Over the weekend I had a row with a neighbour over the bins. Admittedly we had parked in her parking space, which is always annoying, but despite apologising and moving the car straight away she wouldn’t give up with the shouting. So, in true grown up fashion I shouted back. About the bins. About the fact that the people who rent her AirBnb apartments use the wrong bins. All. The. Time. But that wasn’t enough. I kept replaying the conversation in my head, finding ways to prolong the drama. I knew I was doing it, but I just couldn’t stop myself. I could see the negative behaviours, and I could feel how it was affecting me.
So I turned to a friend and asked her, is it enough just to spot the behaviour, or is there a way of working out why? Why did it happen? Why was I feeling that way? Her response, “Is there a part of you that wants to lash out at something / someone else and you don’t feel safe to do so”? And there it is. Hit the nail on the head.
We’d just returned from visiting friends and my parents’ and we’d hired the car. I don’t like driving but wondered is it the driving that’s the problem or the destination I am driving to. I fill my time around my parents with visits to friends, anything to avoid staying in the family home for longer than is absolutely necessary.
My childhood wasn’t completely awful. I have some good memories. But there were some aspects that just weren’t that great. They have never been addressed. We’ve papered over the cracks and moved on, whilst pretending to the world that we have a loving family. It’s a home filled with arguments, bitterness, jealousy, blaming others and worst of all boxes. Mental and physical boxes, that I’m expected to fit in to, because we must maintain the public image at all costs. That of the loving family that we are. But we aren’t and I feel the contrast between my family home and that of my friends. I feel it to my core.
So yes. When I came back from the visit I was angry. So very angry about everything and I needed to lash out. But I cannot lash out at the people that I want to.
- I feel guilty about not living nearer to my family home – I used to and believe you me, it was much easier.
- I feel guilty about not caring about the fact I don’t live closer to my family home.
- I feel guilty that my parent’s neighbours are doing their shopping and mowing their lawn because I don’t live closer.
- I feel angry that those lovely people probably have thoughts and opinions about me not being there to do those jobs.
- I feel angry that my parents are more than likely going along with that and playing on the sympathies of neighbours who only see the image that has been so carefully curated over the years.
- I feel angry that I still can’t be myself in the family home. That I’m still expected to fit into boxes. Appropriate boxes.
- I feel angry that my parents blame the world and his dog for the fact I rarely visit rather than accept or acknowledge any responsibility.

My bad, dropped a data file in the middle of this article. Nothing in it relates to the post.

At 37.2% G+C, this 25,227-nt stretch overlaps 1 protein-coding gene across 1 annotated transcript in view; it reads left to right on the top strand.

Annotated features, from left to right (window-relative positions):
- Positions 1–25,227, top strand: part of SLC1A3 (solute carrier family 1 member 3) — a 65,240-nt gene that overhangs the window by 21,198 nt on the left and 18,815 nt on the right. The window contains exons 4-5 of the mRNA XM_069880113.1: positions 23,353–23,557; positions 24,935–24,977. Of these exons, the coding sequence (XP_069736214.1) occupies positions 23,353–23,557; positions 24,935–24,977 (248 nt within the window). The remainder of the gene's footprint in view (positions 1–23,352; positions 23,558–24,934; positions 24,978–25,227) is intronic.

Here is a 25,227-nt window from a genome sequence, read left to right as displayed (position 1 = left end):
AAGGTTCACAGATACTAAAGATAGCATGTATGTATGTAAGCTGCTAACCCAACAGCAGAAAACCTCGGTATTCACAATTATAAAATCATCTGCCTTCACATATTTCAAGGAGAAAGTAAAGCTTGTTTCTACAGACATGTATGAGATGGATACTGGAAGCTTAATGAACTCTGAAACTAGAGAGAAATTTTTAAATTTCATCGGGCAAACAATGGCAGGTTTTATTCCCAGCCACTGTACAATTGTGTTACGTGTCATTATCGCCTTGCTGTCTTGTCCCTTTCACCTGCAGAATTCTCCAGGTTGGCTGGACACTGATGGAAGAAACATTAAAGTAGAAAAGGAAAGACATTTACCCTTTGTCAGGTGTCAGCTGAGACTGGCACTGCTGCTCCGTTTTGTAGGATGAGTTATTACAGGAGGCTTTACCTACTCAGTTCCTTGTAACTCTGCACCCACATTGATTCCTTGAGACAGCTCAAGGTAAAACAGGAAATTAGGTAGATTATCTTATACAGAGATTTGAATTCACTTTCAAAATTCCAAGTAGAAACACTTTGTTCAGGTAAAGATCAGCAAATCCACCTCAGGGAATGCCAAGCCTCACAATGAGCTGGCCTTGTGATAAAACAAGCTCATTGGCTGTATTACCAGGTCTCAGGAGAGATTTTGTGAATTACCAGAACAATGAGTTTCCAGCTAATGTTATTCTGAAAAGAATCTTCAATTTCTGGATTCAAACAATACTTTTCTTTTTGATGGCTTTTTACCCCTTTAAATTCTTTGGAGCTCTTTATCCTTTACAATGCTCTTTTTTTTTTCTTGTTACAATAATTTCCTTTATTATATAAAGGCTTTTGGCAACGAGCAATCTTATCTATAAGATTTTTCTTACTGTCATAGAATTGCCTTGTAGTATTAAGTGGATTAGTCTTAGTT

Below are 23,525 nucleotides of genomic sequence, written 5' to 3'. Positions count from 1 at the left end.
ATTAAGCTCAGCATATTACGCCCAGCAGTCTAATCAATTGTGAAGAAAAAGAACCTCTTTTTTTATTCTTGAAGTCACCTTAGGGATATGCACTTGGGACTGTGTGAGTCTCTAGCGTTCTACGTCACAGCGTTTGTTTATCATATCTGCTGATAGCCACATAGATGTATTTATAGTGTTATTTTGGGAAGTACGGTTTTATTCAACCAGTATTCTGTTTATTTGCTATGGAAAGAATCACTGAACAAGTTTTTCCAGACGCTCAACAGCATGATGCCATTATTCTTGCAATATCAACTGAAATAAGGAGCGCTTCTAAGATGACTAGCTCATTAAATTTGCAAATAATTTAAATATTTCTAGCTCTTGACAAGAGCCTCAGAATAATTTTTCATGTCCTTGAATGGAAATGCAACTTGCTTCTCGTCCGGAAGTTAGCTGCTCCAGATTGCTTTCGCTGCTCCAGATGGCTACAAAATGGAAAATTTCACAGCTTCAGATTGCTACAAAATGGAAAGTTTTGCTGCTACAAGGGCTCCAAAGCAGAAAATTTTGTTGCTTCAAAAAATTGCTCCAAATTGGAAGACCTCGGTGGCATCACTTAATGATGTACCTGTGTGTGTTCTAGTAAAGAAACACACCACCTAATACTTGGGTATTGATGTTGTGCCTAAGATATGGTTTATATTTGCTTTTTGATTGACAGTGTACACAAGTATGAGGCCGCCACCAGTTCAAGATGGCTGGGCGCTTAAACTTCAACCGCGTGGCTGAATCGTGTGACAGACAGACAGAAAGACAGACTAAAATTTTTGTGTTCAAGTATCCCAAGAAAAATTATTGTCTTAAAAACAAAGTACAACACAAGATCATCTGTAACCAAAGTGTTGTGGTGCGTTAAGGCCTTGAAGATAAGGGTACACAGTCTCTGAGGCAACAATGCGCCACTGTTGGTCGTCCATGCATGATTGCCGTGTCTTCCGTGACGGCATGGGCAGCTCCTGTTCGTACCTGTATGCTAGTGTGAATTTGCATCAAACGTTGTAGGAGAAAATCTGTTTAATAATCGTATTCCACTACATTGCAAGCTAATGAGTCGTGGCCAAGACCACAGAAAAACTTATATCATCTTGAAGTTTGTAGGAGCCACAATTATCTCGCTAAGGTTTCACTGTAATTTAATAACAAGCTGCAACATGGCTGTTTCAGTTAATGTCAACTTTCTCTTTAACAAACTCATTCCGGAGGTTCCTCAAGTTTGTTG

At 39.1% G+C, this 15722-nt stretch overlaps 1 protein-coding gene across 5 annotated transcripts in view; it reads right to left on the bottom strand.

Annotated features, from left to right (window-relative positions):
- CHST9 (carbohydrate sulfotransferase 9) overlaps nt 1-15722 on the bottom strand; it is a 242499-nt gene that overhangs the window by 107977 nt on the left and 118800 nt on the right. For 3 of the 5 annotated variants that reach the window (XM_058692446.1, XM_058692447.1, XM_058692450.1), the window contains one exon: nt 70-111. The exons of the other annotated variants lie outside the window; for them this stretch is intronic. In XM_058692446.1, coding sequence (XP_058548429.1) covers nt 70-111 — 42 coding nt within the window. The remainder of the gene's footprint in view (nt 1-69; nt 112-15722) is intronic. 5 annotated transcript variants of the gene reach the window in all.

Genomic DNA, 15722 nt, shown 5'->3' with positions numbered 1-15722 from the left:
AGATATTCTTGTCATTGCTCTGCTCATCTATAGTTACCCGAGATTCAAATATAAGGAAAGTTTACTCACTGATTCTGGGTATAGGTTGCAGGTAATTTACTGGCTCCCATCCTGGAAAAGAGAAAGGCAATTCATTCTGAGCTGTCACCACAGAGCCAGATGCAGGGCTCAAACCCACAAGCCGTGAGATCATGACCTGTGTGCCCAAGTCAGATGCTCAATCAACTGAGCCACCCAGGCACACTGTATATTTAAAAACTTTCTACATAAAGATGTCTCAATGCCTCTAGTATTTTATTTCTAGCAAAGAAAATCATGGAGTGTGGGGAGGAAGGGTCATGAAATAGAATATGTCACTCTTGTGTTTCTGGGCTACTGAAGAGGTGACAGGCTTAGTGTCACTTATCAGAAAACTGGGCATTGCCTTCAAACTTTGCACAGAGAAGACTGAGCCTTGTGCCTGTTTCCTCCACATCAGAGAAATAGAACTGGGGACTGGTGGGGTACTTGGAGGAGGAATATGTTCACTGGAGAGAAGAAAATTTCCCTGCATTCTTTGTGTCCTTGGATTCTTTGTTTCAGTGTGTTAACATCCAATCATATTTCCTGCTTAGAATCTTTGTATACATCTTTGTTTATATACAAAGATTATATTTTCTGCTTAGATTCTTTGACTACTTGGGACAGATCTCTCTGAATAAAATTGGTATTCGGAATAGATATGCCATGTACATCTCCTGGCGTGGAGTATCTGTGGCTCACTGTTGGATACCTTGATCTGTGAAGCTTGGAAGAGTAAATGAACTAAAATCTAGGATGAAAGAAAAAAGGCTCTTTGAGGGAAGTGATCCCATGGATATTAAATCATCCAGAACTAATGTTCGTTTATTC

- I feel angry that I didn’t get the family experience that I see my friends have with their families
- I feel angry that the benchmark of success is what you have and not who you are.
- I feel angry that I feel guilty
- I feel angry that they can’t see how their behaviours have impacted choices I have made throughout my life.
- Mostly I feel angry that I can’t tell my parents any of this and that it still impacts my life today.
You can safely say there was something / someone that I wanted to lash out at!
I’m generally very happy now, I have found my contentment with the world, so these flare ups do stand out more so than in the past when I was just plain angry and scared. The thing I am noticing increasingly is the effect that this tension has on my body. I’ve been in Bristol for the past three months and have cleaned up my act. I’m exercising daily. Doing exercises to help keep my body moving. Eating and drinking better. I have a belter of a physio who is peeling away the onion layers that is my body. I am pain free.
During this past week my body started to cease up again. The soreness returned to my back. My left-hand ribs are so tight I’d begun to wonder if I had a problem with my bowels. My diaphragm is tight and needed massaging to release it. I know myself that when I tense-up I suck in my chest and lift my shoulders. When I don’t deal with these minor things they progressively get worse and I end up in pain. But at least now I can feel it happening and respond before things go too far. I’m reading a book called ‘Bliss Brain’ by Dawson Church. In fact. I’m only one chapter in, but one passage caught my eye, ‘When your body knows it will be listened to it can speak quietly. A little rumble here. A slight pain there. We hear the message and take care of its needs’ (p27).
Slowly, I am beginning to hear what my body is saying and to understand how the tension and stress is impacting what it feels. I can notice the tension building and have some strategies to deal with it, a better understanding of what does and doesn’t work. I still need to find ways to deal with the anger, to not let it simmer in my body and find ways to release it more effectively than shouting at the neighbours, but finally I feel like I am starting to make progress and to join up the dots. I don’t know that I will ever resolve some of the issues that are making me angry – but with time I hope that I can lessen their impact and move on.